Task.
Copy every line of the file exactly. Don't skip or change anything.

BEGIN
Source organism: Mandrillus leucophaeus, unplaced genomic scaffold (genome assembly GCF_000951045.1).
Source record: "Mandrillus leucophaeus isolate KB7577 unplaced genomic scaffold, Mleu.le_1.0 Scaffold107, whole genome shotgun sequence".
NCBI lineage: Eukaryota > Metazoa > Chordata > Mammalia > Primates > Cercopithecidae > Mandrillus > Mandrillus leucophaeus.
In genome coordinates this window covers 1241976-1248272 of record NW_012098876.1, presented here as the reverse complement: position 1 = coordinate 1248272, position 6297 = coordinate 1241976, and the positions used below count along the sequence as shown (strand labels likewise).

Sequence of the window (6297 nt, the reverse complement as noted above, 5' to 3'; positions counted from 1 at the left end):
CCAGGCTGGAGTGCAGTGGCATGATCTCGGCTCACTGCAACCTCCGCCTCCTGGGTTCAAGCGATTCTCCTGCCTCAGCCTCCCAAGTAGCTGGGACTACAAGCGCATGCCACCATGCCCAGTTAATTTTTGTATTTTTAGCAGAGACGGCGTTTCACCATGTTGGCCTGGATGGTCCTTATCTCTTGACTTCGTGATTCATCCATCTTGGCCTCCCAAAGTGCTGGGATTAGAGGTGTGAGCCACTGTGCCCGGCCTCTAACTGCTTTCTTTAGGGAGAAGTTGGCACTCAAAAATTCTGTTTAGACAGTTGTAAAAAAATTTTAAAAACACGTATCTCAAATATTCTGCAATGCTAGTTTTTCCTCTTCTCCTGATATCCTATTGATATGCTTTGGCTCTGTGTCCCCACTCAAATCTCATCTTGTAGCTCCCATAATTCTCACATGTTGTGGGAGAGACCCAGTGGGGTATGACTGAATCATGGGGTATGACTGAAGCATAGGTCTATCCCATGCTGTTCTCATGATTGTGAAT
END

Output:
Source organism: Mandrillus leucophaeus, unplaced genomic scaffold (genome assembly GCF_000951045.1).
Source record: "Mandrillus leucophaeus isolate KB7577 unplaced genomic scaffold, Mleu.le_1.0 Scaffold107, whole genome shotgun sequence".
NCBI lineage: Eukaryota > Metazoa > Chordata > Mammalia > Primates > Cercopithecidae > Mandrillus > Mandrillus leucophaeus.
In genome coordinates this window covers 1241976-1248272 of record NW_012098876.1, presented here as the reverse complement: position 1 = coordinate 1248272, position 6297 = coordinate 1241976, and the positions used below count along the sequence as shown (strand labels likewise).

Sequence of the window (6297 nt, the reverse complement as noted above, 5' to 3'; positions counted from 1 at the left end):
CCAGGCTGGAGTGCAGTGGCATGATCTCGGCTCACTGCAACCTCCGCCTCCTGGGTTCAAGCGATTCTCCTGCCTCAGCCTCCCAAGTAGCTGGGACTACAAGCGCATGCCACCATGCCCAGTTAATTTTTGTATTTTTAGCAGAGACGGCGTTTCACCATGTTGGCCTGGATGGTCCTTATCTCTTGACTTCGTGATTCATCCATCTTGGCCTCCCAAAGTGCTGGGATTAGAGGTGTGAGCCACTGTGCCCGGCCTCTAACTGCTTTCTTTAGGGAGAAGTTGGCACTCAAAAATTCTGTTTAGACAGTTGTAAAAAAATTTTAAAAACACGTATCTCAAATATTCTGCAATGCTAGTTTTTCCTCTTCTCCTGATATCCTATTGATATGCTTTGGCTCTGTGTCCCCACTCAAATCTCATCTTGTAGCTCCCATAATTCTCACATGTTGTGGGAGAGACCCAGTGGGGTATGACTGAATCATGGGGTATGACTGAAGCATAGGTCTATCCCATGCTGTTCTCATGATTGTGAAT